Virginia Tech massacre

When news of the Virginia Tech massacre broke, Kaine canceled a trade mission to Japan and India to attend to the situation.[citation needed] Kaine spoke at the convocation held in Blacksburg the day after the shooting in which he invoked the Biblical story of Job.[citation needed] Kaine said he would appoint a panel of independent law enforcement officials to examine what the university knew about the student responsible for the massacre, which killed 32 people. The commission, led by former Virginia State Police Superintendent Gerald Massengill and former U.S. Homeland Security Secretary Tom Ridge, began work on April 28, 2007, and issued their findings and recommendations on August 30, 2007. On April 30, 2007 Governor Kaine signed an executive order instructing state agencies to step up efforts to block gun sales to people involuntarily committed to inpatient and outpatient mental health treatment centers.[24] Appearing alongside Attorney General Bob McDonnell (R), Kaine said the order would help prevent people like the shooter from illegally obtaining firearms in the future.


In July 2007, Kaine stepped in to support an above-ground solution to the debate on building the Silver Line of the Washington Metro through Tysons Corner. Some people disagreed and preferred a tunnel.[25] During the 2008 General Assembly session, Governor Kaine backed $22 million expansion to increase the accessibility of Pre-K education for at-risk four-year-olds.[26]

Omeish resignation

Kaine appointed Dr. Esam Omeish to the Virginia Commission on Immigration, which was examining whether Virginia should do more to restrict illegal immigration. In September 2007, Omeish resigned as a commission member—as requested by Kaine—three hours after remarks Omeish made were brought to Kaine's attention on a radio call-in show on WRVA radio in Richmond. "That is news to me, what you say, and it's something we will check out," Kaine told the caller.[27][28] Omeish appeared in one video telling a crowd of Washington-area Muslims: "you have learned the way, that you have known that the jihad way is the way to liberate your land." He appeared in another video screaming to a boisterous crowd: "We must prosecute those who are responsible for this war. Impeach Bush today! Let us cleanse our State Department, our Congress, our Pentagon of those who have driven America into this colossal mistake." Omeish also appeared in a video of an August 12, 2006, rally in Washington near the White House denouncing Israel's invasion of Lebanon and the "Israeli war machine." He also accused Israel of genocide and massacres against Palestinians, and said the "Israeli agenda" controls Congress.[29][30] "I have been made aware of certain statements he has made which concern me," Kaine said while accepting Omeish's resignation. Kaine added that background checks would be more thorough in the future.[31]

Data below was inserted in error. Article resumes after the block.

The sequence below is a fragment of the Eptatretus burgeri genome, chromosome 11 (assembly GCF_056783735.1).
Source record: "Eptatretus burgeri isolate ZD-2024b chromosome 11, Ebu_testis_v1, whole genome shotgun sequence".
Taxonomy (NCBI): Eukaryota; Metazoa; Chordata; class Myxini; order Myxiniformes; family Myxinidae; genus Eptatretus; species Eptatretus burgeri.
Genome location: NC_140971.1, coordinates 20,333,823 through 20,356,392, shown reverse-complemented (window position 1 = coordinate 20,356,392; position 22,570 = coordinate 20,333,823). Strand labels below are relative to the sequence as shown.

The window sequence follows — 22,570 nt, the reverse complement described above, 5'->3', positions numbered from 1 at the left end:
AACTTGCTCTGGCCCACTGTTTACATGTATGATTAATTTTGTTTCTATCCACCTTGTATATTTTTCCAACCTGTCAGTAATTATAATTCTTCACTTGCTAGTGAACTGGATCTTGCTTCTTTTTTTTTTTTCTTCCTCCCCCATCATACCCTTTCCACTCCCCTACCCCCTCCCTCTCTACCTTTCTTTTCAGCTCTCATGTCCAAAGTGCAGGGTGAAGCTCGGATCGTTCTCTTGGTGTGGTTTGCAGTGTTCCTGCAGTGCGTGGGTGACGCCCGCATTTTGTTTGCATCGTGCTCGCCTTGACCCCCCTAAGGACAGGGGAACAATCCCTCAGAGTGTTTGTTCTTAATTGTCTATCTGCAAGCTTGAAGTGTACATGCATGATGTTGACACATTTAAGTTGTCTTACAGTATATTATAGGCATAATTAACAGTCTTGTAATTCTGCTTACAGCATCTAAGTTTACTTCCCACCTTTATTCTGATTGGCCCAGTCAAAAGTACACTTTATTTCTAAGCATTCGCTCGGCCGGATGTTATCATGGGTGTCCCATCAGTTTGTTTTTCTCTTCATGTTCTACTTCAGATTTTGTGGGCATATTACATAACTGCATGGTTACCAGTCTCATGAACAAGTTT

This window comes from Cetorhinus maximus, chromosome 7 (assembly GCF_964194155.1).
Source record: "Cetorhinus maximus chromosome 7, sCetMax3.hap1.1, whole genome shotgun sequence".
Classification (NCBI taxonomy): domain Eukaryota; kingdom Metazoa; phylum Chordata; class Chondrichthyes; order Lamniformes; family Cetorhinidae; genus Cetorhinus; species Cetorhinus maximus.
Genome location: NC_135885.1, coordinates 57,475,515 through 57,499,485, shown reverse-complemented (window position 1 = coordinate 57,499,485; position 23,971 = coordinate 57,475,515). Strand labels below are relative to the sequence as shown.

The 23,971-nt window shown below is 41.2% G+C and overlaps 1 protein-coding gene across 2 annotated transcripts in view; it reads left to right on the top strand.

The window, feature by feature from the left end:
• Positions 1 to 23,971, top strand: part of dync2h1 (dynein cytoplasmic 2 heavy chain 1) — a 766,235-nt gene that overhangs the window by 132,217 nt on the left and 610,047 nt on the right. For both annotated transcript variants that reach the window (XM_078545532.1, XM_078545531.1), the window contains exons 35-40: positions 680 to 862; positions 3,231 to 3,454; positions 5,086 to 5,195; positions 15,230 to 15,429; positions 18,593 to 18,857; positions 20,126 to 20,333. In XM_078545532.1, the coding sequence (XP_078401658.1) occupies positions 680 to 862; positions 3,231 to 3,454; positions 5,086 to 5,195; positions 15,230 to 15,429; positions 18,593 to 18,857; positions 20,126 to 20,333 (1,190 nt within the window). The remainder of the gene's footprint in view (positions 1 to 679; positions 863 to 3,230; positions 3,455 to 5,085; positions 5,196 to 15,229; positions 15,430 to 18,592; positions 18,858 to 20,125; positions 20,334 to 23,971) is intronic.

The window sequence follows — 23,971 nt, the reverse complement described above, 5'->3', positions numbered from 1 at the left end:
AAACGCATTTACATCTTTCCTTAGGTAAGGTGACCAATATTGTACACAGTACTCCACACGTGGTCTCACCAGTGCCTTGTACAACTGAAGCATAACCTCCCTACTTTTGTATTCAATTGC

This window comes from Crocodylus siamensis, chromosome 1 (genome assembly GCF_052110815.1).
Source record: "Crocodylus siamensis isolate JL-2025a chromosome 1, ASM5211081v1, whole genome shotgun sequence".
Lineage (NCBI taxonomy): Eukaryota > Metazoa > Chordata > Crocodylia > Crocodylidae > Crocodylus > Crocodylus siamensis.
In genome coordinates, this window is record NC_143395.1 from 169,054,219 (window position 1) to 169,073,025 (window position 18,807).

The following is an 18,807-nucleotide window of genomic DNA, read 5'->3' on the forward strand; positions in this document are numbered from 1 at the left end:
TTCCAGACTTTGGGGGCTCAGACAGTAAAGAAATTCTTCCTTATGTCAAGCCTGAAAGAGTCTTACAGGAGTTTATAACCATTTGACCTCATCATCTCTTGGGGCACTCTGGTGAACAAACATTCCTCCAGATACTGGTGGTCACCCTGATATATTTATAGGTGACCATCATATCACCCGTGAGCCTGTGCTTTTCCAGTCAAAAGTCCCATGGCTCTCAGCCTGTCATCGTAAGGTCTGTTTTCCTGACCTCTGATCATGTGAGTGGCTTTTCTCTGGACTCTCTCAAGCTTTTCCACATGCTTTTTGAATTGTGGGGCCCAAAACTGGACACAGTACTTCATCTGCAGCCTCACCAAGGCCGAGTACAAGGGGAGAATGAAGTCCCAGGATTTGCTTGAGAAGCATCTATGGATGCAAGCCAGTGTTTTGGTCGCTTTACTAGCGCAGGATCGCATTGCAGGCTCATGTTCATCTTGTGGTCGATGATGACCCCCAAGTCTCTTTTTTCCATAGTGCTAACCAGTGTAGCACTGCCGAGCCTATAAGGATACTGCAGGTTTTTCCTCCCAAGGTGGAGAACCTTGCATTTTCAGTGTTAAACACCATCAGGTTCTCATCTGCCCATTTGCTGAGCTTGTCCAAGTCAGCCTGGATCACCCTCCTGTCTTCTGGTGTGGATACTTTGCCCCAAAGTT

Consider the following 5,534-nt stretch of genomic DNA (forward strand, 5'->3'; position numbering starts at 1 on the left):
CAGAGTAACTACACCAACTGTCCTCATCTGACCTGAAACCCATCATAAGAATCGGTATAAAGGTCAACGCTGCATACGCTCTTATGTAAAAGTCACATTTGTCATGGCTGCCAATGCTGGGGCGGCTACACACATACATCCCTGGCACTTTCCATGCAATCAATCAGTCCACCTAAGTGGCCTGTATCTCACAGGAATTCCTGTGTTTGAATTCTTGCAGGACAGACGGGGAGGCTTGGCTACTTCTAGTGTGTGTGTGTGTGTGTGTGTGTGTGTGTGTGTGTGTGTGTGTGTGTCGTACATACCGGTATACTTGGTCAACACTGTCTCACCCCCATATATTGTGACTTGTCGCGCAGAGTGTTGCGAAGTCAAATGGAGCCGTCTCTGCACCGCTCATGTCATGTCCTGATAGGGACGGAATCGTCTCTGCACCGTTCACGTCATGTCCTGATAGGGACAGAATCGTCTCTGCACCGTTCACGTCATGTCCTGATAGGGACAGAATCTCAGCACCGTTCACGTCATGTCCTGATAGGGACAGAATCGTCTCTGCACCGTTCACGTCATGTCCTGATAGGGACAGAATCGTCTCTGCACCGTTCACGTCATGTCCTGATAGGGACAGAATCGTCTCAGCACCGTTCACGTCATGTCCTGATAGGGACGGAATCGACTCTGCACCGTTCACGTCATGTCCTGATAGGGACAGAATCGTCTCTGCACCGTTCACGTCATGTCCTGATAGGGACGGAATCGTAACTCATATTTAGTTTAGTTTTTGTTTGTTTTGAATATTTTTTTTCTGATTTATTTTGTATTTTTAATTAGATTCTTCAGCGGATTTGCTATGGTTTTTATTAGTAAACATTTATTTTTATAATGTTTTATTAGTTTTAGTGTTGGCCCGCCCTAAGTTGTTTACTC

Coal power plant

Kaine earned opposition from environmentalists for supporting a coal-fired power plant in Wise County[32] that will emit an estimated 5.4 million tons of carbon dioxide per year.[33] In a radio interview, Kaine said "We are not going to eliminate coal, a native source that we have, as one of the sources that will power our country."



  • Chief of Staff — William Leighty (2006–07), Wayne Turnage (2007–10)
  • Secretary of Administration – Viola Baskerville (2006–10)
  • Secretary of Agriculture and Forestry – Robert Bloxom (2006–10)
  • Secretary of Commerce and Trade – Patrick Gottschalk (2006–10)
  • Secretary of the Commonwealth – Katherine Hanley (2006–10)
  • Secretary of Education – Thomas Morris (2006–10)
  • Secretary of Finance – Jody Wagner (2006–2008), Richard D. Brown (2008–10)
  • Secretary of Health and Human Resources – Marilyn Tavenner (2006–10)
  • Secretary of Natural Resources – Preston Bryant (2006–10)
  • Secretary of Public Safety – John W. Marshall (2006–10)
  • Secretary of Technology – Aneesh Chopra (2006–09), Leonard M. Pomata (2009–10)
  • Secretary of Transportation – Pierce Homer (2006–10)
  • Assistant for Commonwealth Preparedness – Robert P. Crouch (2006–10)
  • Senior Advisor for Workforce – Daniel G. LeBlanc (2006–10)

Political positions